2. The Right to Information Colliding with The Right to Privacy

RTI Collides with Priccy

The right to information often collides with the right to privacy. The government stores a lot of information about individuals in its dossiers supplied by individuals in applications made for obtaining various licences, permissions including passports, or through disclosures such as income tax returns or for census data.
When an applicant seeks access to government records containing personal information concerning identifiable individuals, it is obvious that these two rights are capable of generating conflict. In some cases this will involve disclosure of information pertaining to public officials. In others, it will involve disclosure of information concerning ordinary citizens. In each instance, the subject of the information can plausibly raise a privacy protection concern. As one American writer said one man's freedom of information is another man's invasion of privacy.

3. Protection of Personal Information under the RTI Act, Section 8(1)(j) :

The right to information, being integral part of the right to freedom of speech, is subject to restrictions that can be imposed upon that right under Article 19(2). The revelation of information in actual practice is likely to conflict withotherpublic interests including efficient operations of the Government, optimum use of limited fiscal resources and the preservation of confidentiality of sensitive information and, therefore, with a view to harmonize these conflicting interests while preserving the paramountcy of the democratic ideal, Section 8has been enacted for providing certain exemptions from disclosure of information. Section 8contains a well-defined list of ten kinds of matters that cannot be made public.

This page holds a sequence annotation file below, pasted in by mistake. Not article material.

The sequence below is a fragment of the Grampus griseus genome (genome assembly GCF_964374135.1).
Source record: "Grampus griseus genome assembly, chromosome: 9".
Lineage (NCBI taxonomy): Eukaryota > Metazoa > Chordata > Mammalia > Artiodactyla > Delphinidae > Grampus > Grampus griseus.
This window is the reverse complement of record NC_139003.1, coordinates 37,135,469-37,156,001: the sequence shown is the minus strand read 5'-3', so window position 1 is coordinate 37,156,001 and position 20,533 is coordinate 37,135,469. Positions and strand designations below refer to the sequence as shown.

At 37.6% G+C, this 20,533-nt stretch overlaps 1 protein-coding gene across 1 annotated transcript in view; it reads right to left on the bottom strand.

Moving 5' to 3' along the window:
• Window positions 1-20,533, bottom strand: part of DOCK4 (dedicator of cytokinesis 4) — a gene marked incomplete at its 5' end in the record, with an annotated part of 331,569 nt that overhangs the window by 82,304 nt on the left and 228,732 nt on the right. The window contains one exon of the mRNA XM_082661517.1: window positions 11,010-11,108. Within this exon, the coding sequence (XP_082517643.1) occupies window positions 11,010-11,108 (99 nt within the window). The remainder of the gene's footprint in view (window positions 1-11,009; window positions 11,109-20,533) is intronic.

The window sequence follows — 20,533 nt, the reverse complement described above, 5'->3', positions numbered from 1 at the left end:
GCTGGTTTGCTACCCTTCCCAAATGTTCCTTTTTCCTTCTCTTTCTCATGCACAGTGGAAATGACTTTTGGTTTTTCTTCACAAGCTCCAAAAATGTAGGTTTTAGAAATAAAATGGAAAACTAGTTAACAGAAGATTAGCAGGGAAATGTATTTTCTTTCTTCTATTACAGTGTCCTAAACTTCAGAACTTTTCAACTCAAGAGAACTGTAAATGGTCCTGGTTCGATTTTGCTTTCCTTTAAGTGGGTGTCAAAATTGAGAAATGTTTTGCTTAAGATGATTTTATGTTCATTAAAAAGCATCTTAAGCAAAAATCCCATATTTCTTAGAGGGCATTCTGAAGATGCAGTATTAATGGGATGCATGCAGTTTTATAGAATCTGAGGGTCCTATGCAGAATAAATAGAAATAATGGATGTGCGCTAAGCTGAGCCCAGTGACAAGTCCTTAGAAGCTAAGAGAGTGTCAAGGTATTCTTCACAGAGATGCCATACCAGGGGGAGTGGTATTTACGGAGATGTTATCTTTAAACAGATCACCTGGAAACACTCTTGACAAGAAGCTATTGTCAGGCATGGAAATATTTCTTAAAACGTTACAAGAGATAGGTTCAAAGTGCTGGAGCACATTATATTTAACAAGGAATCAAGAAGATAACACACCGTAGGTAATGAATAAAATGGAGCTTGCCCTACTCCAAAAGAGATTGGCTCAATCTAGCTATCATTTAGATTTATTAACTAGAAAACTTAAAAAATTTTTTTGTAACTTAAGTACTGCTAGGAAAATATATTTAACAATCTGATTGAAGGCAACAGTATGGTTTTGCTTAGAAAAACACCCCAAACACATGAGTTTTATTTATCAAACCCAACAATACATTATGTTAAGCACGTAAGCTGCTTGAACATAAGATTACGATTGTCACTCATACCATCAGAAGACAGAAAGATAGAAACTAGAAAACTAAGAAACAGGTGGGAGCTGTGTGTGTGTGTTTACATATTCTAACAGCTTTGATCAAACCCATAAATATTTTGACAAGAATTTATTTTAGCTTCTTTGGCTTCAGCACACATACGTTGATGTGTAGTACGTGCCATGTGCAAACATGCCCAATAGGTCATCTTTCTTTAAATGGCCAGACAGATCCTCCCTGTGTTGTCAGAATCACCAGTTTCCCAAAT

4. A Perusal of Provisions of Section 8

A perusal of the aforesaid provisions of Section 8reveals that there are certain information contained in Sub-clause (a), (b), (c), (f), (g) and (h), for which there is no obligation for giving such an information to any citizen; whereas information protected under Sub-clause (d), (e) and (j) are protected information, but on the discretion and satisfaction of the competent authority that it would be in larger public interest to disclose such information, such information can be disclosed. These information, thus, have limited protection, the disclosure of which is dependent upon the satisfaction of the competent authority that it would be in larger public interest as against the protected interest to disclose such information.